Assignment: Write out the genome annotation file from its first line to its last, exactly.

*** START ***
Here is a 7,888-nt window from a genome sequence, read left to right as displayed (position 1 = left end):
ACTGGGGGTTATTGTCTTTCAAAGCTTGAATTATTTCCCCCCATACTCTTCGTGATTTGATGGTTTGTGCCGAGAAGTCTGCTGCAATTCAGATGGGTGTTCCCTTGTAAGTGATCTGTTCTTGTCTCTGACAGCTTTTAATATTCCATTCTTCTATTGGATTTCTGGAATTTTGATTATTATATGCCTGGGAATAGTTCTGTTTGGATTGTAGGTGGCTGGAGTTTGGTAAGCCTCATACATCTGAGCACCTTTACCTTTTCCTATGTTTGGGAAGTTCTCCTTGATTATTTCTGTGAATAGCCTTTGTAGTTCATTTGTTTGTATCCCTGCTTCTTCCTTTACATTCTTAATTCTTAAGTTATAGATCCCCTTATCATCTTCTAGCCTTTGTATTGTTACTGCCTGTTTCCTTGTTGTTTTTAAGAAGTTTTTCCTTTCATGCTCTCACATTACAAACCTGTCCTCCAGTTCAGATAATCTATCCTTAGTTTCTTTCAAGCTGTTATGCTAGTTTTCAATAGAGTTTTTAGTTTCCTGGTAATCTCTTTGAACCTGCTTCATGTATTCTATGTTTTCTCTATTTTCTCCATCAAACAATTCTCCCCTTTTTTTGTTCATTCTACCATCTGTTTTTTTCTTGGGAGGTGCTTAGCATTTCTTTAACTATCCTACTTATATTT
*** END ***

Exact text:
Here is a 7,888-nt window from a genome sequence, read left to right as displayed (position 1 = left end):
ACTGGGGGTTATTGTCTTTCAAAGCTTGAATTATTTCCCCCCATACTCTTCGTGATTTGATGGTTTGTGCCGAGAAGTCTGCTGCAATTCAGATGGGTGTTCCCTTGTAAGTGATCTGTTCTTGTCTCTGACAGCTTTTAATATTCCATTCTTCTATTGGATTTCTGGAATTTTGATTATTATATGCCTGGGAATAGTTCTGTTTGGATTGTAGGTGGCTGGAGTTTGGTAAGCCTCATACATCTGAGCACCTTTACCTTTTCCTATGTTTGGGAAGTTCTCCTTGATTATTTCTGTGAATAGCCTTTGTAGTTCATTTGTTTGTATCCCTGCTTCTTCCTTTACATTCTTAATTCTTAAGTTATAGATCCCCTTATCATCTTCTAGCCTTTGTATTGTTACTGCCTGTTTCCTTGTTGTTTTTAAGAAGTTTTTCCTTTCATGCTCTCACATTACAAACCTGTCCTCCAGTTCAGATAATCTATCCTTAGTTTCTTTCAAGCTGTTATGCTAGTTTTCAATAGAGTTTTTAGTTTCCTGGTAATCTCTTTGAACCTGCTTCATGTATTCTATGTTTTCTCTATTTTCTCCATCAAACAATTCTCCCCTTTTTTTGTTCATTCTACCATCTGTTTTTTTCTTGGGAGGTGCTTAGCATTTCTTTAACTATCCTACTTATATTT